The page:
Screen Ireland eyes fairy tale recovery for production in 2021

Catherine Martin and chief executive Désirée Finnegan visit Disney’s Disenchanted at RDS

Minister for Culture Catherine Martin, producer Barry Josephson, Irish costume designer Joan Bergin and Désirée Finnegan, Screen Ireland chief executive at the Disenchanted production offices

Minister for Culture Catherine Martin, producer Barry Josephson, Irish costume designer Joan Bergin and Désirée Finnegan, Screen Ireland chief executive at the Disenchanted production offices

 

After the gloom of 2020, which saw cameras switched off and sets shut down for almost half the year, a fairy-tale recovery seems to be under way for the Irish film and television industry, with Screen Ireland now expecting “potentially record levels” of production activity in 2021.

Despite “enormous ongoing challenges” faced by the industry as a result of the pandemic, 37 Irish and international film, television and animation projects have gone into production in the Republic in the first half of this year.

The State development agency said the industry was now addressing a backlog in production created by the 2020 set closures and delays to the start of planned projects.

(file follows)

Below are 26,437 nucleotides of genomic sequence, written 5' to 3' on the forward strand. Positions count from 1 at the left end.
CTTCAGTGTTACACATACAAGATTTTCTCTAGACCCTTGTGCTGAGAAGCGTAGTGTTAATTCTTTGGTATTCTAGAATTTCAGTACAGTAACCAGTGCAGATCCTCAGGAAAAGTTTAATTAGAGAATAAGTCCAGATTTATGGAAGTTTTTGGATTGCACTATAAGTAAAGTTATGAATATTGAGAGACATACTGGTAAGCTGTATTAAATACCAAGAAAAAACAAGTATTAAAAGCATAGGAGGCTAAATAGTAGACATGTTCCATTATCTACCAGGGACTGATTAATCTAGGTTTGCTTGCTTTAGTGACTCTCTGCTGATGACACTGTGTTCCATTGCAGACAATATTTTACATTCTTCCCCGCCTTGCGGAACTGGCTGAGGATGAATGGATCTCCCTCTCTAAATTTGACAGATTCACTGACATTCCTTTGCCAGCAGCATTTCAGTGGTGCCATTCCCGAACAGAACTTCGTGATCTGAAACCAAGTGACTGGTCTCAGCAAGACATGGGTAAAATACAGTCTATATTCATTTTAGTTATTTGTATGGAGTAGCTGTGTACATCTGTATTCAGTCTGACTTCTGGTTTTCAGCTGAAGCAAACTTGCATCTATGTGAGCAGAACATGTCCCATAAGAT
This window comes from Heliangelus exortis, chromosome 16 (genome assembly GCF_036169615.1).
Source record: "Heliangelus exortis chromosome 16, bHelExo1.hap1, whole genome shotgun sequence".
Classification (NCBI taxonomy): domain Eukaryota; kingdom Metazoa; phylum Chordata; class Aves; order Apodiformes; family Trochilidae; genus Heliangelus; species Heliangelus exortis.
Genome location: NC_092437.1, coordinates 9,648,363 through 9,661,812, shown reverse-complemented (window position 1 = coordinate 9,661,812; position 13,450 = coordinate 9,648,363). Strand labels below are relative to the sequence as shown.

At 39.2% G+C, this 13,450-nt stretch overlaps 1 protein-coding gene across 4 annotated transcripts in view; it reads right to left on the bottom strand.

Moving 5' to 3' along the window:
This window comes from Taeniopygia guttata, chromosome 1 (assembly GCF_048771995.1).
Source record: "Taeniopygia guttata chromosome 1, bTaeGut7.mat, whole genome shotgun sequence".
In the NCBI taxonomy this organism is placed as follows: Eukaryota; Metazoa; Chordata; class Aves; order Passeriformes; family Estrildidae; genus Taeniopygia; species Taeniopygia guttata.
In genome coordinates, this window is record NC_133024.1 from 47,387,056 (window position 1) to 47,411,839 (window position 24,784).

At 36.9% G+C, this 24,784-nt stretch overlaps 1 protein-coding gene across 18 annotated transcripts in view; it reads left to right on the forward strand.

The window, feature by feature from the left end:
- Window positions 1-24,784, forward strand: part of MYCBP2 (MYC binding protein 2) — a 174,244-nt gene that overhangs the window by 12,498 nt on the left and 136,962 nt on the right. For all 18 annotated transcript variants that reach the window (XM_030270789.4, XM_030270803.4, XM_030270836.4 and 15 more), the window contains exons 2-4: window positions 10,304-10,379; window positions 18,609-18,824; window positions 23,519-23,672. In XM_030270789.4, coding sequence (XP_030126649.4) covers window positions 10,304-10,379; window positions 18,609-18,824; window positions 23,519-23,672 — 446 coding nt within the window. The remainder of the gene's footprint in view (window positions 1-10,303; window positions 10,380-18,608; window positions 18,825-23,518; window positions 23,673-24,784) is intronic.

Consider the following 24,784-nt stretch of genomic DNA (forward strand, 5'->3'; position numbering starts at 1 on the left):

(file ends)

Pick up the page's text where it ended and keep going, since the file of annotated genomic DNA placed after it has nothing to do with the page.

Early estimates indicate the sector’s economic contribution reached €289 million from January to June. That compares with a record contribution of €357.6 million for all of 2019.

The update came as Minister for Culture Catherine Martin and Screen Ireland chief executive Désirée Finnegan visited Disenchanted’s production space at the RDS in Dublin on Thursday.

More than 1,000 people, including extras, have recently been employed on the Disney film, a sequel to the 2007 musical fantasy comedy Enchanted, with the makers transforming Enniskerry, Co Wicklow, into a Disney “wonderland”.

Captivated public

“The filming has clearly captivated the public over the last number of weeks, and I am confident that the high number of domestic tourists visiting the set is just the start of the positive and long-lasting impact that the filming will have on the town of Enniskerry,” Ms Martin said.

“It is encouraging to see and know that the majority of people employed on this fantastic production are Irish.”

The Minister added that the Government would ensure the Republic “continues to maintain and grow its foothold in the sector” by supporting both home-grown talent and attracting international productions such as Disenchanted.

Screen Ireland has launched 20 separate funding measures in direct response to the impact of Covid-19, which it said would not have been possible without stimulus funds provided by the Minister.

Ms Finnegan said the Irish industry had “demonstrated its resilience and a commitment to the highest standards of health-and-safety protocols” during its recent recovery and was responding to high global demand for content.